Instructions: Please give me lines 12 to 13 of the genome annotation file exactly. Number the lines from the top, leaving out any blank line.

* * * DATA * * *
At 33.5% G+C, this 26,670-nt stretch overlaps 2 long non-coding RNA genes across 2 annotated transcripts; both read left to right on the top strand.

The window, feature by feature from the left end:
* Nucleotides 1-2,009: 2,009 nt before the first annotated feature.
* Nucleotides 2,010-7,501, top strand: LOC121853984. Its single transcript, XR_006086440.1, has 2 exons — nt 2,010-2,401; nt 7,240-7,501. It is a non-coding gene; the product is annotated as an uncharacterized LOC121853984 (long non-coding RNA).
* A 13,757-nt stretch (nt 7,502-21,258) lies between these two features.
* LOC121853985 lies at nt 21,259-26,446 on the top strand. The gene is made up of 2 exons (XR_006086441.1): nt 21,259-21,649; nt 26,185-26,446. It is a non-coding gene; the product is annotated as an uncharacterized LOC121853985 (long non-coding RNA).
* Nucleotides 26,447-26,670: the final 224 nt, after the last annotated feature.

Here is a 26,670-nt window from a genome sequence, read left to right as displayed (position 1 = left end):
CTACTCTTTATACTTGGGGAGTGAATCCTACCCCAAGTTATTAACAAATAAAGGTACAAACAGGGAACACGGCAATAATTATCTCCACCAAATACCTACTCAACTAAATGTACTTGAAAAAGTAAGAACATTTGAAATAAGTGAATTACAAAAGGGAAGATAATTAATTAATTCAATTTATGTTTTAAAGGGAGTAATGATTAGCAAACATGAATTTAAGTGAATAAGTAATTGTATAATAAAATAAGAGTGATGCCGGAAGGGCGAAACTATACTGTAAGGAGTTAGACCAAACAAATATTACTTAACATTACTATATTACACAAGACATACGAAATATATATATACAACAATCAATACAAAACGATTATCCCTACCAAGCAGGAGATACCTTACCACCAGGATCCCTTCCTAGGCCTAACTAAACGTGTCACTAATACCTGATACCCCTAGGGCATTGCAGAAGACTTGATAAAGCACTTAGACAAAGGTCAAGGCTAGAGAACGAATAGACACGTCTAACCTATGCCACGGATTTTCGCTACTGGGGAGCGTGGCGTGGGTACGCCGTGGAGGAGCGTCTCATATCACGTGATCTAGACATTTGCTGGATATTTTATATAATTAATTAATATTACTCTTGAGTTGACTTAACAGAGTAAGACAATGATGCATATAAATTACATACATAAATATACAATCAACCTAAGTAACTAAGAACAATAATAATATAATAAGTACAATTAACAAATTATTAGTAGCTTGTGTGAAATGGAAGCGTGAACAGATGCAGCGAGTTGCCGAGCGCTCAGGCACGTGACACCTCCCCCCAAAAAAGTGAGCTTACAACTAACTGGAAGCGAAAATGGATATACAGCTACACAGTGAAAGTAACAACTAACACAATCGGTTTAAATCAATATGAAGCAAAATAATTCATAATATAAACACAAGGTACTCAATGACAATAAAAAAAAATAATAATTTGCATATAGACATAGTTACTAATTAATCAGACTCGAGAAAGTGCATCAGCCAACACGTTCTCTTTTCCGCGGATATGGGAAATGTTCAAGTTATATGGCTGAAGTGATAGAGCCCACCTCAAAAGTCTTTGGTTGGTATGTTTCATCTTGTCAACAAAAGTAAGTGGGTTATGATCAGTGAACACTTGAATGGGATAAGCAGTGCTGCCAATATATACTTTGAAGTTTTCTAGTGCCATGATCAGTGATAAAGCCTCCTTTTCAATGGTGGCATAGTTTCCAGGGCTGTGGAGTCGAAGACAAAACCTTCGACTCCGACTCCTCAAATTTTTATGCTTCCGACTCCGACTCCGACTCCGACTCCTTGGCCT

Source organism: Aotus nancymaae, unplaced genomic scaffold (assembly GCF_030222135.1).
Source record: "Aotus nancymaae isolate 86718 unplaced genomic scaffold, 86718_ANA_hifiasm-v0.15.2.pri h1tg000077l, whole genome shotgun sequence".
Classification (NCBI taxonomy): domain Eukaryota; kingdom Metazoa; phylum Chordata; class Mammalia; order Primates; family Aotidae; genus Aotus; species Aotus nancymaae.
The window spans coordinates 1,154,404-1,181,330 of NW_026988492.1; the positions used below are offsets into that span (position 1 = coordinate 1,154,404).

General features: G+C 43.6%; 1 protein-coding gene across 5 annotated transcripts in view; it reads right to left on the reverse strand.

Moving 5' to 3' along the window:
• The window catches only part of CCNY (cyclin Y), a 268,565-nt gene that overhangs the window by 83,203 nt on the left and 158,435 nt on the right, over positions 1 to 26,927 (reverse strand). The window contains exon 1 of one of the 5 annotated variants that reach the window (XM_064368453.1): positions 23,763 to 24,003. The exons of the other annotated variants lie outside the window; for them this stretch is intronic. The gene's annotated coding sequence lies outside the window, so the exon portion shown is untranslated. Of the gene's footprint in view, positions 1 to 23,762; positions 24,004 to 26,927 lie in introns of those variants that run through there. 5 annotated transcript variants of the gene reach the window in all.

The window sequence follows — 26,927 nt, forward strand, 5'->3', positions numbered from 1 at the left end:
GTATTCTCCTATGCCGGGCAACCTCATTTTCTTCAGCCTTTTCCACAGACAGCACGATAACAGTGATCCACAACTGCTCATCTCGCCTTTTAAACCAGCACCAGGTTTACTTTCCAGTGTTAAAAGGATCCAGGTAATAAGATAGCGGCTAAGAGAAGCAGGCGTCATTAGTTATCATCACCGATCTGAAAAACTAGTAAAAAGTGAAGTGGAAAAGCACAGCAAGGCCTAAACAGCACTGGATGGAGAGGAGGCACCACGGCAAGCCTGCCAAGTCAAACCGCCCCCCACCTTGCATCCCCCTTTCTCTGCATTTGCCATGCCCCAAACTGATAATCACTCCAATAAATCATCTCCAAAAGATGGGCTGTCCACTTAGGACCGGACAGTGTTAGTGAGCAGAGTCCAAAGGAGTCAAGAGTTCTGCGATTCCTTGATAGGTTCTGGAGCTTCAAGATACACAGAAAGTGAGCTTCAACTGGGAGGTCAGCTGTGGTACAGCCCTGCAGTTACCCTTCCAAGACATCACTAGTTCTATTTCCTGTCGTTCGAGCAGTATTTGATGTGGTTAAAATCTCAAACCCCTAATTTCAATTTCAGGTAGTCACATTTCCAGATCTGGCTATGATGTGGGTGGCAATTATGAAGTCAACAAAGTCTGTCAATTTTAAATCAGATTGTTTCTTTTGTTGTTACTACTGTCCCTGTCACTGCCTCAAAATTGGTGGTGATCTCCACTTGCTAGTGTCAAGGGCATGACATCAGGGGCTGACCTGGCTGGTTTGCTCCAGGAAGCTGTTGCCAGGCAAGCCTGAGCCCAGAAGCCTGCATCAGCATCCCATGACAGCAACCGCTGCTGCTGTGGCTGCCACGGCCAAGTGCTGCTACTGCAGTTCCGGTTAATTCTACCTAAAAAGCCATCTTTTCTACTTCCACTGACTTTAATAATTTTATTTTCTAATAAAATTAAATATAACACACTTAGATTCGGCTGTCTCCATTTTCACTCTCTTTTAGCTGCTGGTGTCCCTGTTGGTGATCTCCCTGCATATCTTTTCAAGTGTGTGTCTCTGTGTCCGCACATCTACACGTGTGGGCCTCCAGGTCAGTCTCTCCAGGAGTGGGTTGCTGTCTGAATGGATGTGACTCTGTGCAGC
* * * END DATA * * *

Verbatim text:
Classification (NCBI taxonomy): domain Eukaryota; kingdom Metazoa; phylum Chordata; class Mammalia; order Primates; family Aotidae; genus Aotus; species Aotus nancymaae.
The window spans coordinates 1,154,404-1,181,330 of NW_026988492.1; the positions used below are offsets into that span (position 1 = coordinate 1,154,404).